We stayed in silence together as we drove home — attempting to escape the bloody reminders of death. Home is at the Pallottine mission guesthouse built on the same campus that the Gikondo Massacre took place 20 years ago. On April 10, 1994, three days after the genocide began, the interahamwe savagely murdered 110 Tutsis in a large parish on this campus. As if simply killing wasn’t enough, the militia slowly tortured and mutilated the bodies of all Tutsis present at the church. Somehow, 11 children survived the slaughter and were hidden in another chapel by the parish nuns — I could see this chapel from the balcony of my guest room. But three days later, the interahamwe returned to Gikondo to set the chapel on fire. There were no survivors. This is the place we call “home.” The UNAMIR considered this massacre at Gikondo the first evidence of “genocide,” referring to violent crimes intending to wipe out the existence of a people group. In response to these evident systematic killings, the commander of the U.N. Peacekeepers pleaded with his superiors to allow him to intervene before more died. He said that he only needed 2,500 troops to end the slaughter within weeks to defend the Tutsis. His plan of attack against the interahamwe would stop their violent rampage. Shockingly, the U.N. denied his request and instead, required 90 percent of peacekeeping forces to withdraw from Rwanda. A month later in May, the U.N. Security Council finally voted to send 5,500 peacekeeping troops to Rwanda however, the United States stalled their deployment. Delighted by the world’s lack of response, the interahamwe continued to reign and the bloodbath escalated. One hundred days passed and still, the world did not say a word.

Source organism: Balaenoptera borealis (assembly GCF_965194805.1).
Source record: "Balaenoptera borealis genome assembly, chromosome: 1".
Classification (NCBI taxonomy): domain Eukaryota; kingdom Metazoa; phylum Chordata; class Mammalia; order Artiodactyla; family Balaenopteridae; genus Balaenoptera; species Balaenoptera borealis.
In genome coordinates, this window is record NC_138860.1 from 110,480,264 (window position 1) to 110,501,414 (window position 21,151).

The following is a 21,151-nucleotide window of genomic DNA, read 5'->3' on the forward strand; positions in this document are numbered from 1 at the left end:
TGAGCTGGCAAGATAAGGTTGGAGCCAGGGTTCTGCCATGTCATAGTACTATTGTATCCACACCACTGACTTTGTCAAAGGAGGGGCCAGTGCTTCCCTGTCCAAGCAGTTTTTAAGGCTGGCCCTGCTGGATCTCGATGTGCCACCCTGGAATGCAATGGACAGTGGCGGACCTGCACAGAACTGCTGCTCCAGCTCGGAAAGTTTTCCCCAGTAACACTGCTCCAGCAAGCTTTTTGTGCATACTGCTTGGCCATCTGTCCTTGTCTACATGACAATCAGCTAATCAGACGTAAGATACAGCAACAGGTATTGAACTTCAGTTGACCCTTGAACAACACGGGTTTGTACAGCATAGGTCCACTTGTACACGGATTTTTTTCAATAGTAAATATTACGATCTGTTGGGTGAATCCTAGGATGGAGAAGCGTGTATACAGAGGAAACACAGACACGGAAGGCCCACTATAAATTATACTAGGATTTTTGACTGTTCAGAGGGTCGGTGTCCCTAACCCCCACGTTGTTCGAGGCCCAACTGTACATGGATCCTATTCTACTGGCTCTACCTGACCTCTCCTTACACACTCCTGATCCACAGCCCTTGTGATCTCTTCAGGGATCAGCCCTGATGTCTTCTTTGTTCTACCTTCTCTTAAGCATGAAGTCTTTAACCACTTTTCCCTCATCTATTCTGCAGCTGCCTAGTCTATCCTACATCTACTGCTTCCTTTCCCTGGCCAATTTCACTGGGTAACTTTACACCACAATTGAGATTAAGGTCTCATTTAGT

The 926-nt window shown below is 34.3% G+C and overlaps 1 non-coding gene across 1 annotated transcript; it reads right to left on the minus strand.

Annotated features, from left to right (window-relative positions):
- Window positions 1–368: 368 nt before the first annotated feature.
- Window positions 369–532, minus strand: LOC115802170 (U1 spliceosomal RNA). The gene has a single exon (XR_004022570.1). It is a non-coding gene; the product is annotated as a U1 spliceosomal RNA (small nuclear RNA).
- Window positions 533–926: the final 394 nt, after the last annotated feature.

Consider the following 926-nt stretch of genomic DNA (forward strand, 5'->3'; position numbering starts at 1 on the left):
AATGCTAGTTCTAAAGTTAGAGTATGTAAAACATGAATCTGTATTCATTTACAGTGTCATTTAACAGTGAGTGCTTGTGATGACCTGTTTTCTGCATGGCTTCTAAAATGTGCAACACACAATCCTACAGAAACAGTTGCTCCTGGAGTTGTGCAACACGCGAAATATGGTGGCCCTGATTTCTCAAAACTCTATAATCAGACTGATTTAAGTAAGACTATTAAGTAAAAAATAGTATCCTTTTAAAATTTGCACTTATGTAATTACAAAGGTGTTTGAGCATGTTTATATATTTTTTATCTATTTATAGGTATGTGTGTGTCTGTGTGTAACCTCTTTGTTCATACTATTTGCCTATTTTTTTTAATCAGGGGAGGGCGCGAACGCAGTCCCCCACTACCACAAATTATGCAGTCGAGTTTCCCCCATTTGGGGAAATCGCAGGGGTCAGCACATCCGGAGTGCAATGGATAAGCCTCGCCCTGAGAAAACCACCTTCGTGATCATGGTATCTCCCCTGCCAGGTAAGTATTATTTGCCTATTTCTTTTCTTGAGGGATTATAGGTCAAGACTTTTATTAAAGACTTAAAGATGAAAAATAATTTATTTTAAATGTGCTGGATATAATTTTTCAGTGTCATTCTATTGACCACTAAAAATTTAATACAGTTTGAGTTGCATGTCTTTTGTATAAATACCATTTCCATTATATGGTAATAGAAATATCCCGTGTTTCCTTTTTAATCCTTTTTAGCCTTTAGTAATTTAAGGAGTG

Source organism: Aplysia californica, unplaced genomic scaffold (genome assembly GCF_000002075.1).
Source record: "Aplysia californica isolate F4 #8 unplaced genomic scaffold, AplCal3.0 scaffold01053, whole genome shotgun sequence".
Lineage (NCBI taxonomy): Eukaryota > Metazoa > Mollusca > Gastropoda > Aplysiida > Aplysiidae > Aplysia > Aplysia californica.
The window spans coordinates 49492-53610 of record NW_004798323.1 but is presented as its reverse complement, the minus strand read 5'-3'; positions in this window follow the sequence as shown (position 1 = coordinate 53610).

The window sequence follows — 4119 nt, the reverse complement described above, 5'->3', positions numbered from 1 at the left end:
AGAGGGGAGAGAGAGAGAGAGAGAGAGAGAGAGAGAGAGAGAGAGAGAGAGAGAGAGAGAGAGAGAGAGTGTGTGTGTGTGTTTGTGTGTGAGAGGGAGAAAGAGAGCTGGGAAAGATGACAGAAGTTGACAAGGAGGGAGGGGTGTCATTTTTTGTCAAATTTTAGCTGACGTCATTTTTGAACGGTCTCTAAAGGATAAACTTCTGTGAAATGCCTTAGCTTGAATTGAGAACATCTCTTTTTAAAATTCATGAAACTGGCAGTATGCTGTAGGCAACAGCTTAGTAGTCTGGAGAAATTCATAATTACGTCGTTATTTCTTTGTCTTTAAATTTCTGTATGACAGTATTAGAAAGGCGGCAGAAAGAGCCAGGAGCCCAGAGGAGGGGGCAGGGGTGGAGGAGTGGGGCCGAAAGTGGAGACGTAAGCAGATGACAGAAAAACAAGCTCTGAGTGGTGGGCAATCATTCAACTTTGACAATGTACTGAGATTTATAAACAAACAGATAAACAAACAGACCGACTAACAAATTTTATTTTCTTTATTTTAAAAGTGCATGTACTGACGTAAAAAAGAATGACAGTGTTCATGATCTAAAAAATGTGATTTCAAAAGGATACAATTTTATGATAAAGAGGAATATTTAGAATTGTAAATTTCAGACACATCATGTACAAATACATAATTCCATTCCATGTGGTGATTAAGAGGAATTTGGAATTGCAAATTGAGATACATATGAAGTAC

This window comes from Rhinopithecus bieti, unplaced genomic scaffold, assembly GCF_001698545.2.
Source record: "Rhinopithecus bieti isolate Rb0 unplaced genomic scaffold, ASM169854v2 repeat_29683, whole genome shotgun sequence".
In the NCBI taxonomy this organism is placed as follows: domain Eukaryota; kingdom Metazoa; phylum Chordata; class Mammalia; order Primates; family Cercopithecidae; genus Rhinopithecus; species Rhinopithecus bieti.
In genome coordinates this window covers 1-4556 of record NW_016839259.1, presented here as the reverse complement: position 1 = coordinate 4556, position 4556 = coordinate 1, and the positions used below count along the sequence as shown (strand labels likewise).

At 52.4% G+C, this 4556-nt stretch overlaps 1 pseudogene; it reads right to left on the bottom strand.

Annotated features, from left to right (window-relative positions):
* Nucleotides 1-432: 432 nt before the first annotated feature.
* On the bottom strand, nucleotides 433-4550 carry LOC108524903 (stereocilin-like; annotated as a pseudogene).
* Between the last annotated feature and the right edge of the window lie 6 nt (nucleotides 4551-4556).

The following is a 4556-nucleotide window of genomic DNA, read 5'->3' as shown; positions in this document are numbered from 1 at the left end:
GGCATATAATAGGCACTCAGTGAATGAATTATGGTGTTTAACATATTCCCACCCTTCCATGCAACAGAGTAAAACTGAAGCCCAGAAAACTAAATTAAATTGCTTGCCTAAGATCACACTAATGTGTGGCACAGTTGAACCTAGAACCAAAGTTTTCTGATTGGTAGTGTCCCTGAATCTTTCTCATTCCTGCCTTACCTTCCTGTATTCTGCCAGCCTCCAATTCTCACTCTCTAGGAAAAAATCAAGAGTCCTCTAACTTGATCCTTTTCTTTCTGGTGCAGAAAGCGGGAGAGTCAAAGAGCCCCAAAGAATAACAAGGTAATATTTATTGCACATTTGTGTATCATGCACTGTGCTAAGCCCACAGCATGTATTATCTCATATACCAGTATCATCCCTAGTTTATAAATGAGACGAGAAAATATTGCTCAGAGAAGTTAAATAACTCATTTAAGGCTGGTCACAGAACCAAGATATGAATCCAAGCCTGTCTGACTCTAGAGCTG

Joshua broke the silence,